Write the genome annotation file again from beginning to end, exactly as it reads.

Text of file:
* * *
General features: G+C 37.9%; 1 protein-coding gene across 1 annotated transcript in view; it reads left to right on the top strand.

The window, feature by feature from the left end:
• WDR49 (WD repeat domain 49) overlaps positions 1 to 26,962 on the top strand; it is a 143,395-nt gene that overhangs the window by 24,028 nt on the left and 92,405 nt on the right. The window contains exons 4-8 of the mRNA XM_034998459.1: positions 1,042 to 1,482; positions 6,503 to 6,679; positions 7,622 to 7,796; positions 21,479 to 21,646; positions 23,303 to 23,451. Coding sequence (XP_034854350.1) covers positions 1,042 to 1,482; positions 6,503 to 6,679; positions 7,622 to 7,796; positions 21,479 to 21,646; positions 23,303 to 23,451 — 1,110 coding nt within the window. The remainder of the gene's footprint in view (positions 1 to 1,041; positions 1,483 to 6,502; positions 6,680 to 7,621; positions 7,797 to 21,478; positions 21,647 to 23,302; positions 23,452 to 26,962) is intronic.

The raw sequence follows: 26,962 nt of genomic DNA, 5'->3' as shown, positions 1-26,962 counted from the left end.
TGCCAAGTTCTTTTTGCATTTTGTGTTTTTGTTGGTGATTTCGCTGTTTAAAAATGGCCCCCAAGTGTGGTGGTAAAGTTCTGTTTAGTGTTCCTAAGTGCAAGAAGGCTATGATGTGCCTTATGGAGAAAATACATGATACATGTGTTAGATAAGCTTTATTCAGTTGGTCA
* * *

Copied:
General features: G+C 37.9%; 1 protein-coding gene across 1 annotated transcript in view; it reads left to right on the top strand.

The window, feature by feature from the left end:
• WDR49 (WD repeat domain 49) overlaps positions 1 to 26,962 on the top strand; it is a 143,395-nt gene that overhangs the window by 24,028 nt on the left and 92,405 nt on the right. The window contains exons 4-8 of the mRNA XM_034998459.1: positions 1,042 to 1,482; positions 6,503 to 6,679; positions 7,622 to 7,796; positions 21,479 to 21,646; positions 23,303 to 23,451. Coding sequence (XP_034854350.1) covers positions 1,042 to 1,482; positions 6,503 to 6,679; positions 7,622 to 7,796; positions 21,479 to 21,646; positions 23,303 to 23,451 — 1,110 coding nt within the window. The remainder of the gene's footprint in view (positions 1 to 1,041; positions 1,483 to 6,502; positions 6,680 to 7,621; positions 7,797 to 21,478; positions 21,647 to 23,302; positions 23,452 to 26,962) is intronic.

The raw sequence follows: 26,962 nt of genomic DNA, 5'->3' as shown, positions 1-26,962 counted from the left end.
TGCCAAGTTCTTTTTGCATTTTGTGTTTTTGTTGGTGATTTCGCTGTTTAAAAATGGCCCCCAAGTGTGGTGGTAAAGTTCTGTTTAGTGTTCCTAAGTGCAAGAAGGCTATGATGTGCCTTATGGAGAAAATACATGATACATGTGTTAGATAAGCTTTATTCAGTTGGTCA